If there is anything the nation's chief banking regulator does not need, it is for the public to wonder if he is using his position of public trust to enrich himself unfairly.

Yet that suspicion is bound to persist as long as Controller of the Currency Robert L. Clarke insists on actively trading in stocks and junk bonds and borrowing money to invest.This week The Washington Post reported that, according to his own financial disclosure documents, Clarke has in the past four years made more than 100 stock and bond trades in a wide variety of issues, including those of a gambling casino. Since becoming controller in 1985, Clarke is said to have traded about $2 million in junk bonds alone.

Though Clarke insists his dealings have passed muster with ethics officials, what he is doing stands in marked contrast to the practices of other high-ranking financial regulators. To avoid potential conflicts of interest, they have placed their holdings in "blind trusts" to be managed by others as long as they hold a government post. Clarke should do so, too.

As a member of the boards of the Federal Deposit Insurance Corp. and the Resolution Trust Corp. as well as being controller of the currency, Clarke has potential access to a wealth of inside information not accessible to private investors.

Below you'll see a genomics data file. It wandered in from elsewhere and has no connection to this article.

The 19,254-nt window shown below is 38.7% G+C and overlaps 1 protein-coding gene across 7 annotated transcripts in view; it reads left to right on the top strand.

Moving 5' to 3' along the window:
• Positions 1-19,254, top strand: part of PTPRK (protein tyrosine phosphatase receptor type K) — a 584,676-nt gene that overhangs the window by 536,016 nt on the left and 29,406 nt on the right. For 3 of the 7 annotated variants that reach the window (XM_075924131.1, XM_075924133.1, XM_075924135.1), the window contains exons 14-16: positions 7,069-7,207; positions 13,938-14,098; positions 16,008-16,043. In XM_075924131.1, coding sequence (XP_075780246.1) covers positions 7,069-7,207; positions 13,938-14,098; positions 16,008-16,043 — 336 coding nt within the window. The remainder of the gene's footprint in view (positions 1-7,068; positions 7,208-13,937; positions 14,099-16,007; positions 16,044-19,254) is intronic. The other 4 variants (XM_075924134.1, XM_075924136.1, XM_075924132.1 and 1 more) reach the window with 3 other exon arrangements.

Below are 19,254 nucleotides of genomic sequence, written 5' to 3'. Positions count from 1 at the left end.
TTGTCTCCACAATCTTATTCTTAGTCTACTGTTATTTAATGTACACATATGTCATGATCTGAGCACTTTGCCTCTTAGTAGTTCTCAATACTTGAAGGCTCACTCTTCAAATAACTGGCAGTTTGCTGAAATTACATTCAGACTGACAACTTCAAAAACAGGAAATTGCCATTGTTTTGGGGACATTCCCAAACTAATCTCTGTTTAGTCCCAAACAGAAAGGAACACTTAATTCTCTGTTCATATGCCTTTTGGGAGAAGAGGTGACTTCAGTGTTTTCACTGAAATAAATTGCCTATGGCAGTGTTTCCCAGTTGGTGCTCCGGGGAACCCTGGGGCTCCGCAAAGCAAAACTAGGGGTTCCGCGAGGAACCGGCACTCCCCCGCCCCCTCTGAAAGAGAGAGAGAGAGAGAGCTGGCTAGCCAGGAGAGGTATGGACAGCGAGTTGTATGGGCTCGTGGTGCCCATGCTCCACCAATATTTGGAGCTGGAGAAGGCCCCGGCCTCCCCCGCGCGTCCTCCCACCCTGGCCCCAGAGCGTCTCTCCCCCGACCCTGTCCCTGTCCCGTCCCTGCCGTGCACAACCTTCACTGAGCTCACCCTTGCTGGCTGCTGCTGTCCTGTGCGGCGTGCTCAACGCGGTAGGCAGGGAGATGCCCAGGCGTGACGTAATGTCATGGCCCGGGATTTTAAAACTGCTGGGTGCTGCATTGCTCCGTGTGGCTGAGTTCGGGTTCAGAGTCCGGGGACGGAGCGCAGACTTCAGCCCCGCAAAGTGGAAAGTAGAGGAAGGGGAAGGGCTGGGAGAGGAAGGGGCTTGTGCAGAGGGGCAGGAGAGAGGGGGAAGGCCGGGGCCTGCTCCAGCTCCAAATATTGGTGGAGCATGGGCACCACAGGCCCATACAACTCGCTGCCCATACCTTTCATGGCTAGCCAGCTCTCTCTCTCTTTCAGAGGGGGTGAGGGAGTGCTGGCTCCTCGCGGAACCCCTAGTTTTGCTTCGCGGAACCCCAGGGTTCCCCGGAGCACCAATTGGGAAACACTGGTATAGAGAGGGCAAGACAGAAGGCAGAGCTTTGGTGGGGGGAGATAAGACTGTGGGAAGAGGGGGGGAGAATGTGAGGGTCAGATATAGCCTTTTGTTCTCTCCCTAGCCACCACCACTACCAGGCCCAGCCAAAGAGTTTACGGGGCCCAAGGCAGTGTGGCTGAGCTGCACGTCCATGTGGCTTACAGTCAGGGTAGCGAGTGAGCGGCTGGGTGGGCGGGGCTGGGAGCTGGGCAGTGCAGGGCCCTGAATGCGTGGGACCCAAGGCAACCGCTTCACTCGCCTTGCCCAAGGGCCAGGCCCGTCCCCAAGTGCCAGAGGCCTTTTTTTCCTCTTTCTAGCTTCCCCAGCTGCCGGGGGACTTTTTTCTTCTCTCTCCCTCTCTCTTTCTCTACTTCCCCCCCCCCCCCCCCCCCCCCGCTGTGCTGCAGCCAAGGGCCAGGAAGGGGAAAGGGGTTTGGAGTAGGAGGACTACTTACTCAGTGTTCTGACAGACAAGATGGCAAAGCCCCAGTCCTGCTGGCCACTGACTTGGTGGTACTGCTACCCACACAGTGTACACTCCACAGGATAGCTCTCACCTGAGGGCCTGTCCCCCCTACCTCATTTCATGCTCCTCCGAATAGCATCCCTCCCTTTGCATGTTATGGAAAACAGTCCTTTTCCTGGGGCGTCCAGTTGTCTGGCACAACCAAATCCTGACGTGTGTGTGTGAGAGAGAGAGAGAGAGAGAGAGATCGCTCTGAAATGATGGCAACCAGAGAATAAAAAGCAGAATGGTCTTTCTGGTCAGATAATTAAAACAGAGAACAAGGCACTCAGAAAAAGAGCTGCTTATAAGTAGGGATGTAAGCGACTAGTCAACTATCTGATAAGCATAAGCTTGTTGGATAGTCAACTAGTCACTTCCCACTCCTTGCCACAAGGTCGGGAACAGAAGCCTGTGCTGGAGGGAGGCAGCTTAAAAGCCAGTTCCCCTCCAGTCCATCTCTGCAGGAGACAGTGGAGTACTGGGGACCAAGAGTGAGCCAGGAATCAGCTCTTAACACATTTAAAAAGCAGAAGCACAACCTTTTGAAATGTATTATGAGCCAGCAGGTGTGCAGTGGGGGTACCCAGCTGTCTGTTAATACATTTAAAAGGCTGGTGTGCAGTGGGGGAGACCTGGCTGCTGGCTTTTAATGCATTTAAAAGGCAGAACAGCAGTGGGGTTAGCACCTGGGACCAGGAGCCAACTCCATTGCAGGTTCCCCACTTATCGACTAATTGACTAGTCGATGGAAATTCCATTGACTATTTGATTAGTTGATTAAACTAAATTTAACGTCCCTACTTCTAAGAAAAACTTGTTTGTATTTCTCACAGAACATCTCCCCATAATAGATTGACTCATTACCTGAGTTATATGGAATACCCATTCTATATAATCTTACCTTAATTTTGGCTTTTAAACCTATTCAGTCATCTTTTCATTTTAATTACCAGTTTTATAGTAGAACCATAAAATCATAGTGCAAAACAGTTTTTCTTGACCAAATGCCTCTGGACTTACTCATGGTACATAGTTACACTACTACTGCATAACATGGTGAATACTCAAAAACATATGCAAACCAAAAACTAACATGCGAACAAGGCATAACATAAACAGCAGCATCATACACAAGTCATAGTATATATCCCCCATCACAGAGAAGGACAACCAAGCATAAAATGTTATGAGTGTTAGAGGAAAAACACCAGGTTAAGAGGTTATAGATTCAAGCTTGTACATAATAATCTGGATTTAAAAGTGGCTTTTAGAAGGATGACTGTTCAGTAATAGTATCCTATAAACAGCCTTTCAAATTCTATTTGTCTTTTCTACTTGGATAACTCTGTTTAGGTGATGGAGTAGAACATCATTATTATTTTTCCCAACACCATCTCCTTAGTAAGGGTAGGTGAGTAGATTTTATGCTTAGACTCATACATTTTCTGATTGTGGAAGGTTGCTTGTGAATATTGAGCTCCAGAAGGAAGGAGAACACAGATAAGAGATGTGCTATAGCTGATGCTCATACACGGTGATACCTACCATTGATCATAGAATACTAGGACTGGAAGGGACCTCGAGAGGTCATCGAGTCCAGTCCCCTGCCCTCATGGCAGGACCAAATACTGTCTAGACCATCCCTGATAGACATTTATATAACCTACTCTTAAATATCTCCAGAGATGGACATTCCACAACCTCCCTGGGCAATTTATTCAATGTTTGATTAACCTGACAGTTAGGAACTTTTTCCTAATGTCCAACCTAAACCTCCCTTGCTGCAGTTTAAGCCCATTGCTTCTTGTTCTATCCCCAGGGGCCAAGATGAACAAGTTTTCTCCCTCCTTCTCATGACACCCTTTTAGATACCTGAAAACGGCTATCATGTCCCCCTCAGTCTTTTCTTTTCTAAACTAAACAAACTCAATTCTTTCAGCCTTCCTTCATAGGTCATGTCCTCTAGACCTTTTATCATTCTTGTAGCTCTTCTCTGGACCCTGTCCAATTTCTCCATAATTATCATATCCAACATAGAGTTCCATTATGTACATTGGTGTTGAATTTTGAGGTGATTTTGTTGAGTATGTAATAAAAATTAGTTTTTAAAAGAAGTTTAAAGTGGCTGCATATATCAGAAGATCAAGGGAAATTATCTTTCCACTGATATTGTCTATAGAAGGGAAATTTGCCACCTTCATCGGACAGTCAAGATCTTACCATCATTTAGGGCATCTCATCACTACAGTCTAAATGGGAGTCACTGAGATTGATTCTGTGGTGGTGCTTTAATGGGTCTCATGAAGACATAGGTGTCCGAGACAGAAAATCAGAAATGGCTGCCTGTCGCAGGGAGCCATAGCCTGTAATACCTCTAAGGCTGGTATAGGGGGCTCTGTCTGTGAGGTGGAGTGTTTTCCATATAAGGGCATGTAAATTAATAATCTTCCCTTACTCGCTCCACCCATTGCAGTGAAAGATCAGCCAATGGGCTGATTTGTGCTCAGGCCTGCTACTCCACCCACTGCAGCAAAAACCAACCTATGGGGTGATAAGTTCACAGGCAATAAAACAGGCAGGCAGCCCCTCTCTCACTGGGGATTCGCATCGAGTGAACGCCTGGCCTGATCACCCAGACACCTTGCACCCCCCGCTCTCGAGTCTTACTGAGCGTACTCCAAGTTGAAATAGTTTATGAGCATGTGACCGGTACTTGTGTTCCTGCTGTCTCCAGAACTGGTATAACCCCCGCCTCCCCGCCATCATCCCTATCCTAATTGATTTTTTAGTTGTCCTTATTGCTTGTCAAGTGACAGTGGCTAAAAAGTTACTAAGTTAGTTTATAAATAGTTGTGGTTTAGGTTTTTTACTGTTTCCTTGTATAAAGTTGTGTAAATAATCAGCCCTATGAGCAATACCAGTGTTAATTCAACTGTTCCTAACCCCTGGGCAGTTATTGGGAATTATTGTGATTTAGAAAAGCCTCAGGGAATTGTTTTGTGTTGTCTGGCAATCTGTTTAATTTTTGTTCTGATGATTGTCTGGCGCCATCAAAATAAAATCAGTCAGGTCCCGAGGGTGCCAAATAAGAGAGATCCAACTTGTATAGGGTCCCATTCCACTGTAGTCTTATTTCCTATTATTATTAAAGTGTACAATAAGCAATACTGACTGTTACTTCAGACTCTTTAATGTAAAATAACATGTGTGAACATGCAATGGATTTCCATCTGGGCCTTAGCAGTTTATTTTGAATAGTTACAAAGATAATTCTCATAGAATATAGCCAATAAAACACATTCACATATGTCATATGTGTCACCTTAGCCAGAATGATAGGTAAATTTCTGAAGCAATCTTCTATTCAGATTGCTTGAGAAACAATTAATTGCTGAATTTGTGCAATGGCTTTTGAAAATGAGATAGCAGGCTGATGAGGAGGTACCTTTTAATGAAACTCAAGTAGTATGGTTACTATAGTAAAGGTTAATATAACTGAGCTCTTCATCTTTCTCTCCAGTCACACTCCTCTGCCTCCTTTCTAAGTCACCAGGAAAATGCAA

As the Senate considers Clarke's renomination, it should keep in mind his track record as a capable regulator during a difficult period in banking. But it should also insist that he put his holdings in a blind trust even though present regulations do not require it. Then it should change those regulations. In the words of Chairman Henry B. Gonzalez of the House Banking Committee:

"The American public is already nervous about the nation's banking system. Its confidence is not enhanced by reports of a major federal regulator making investments in gambling casinos, junk bonds and other speculative enterprises - even if these investments are legal."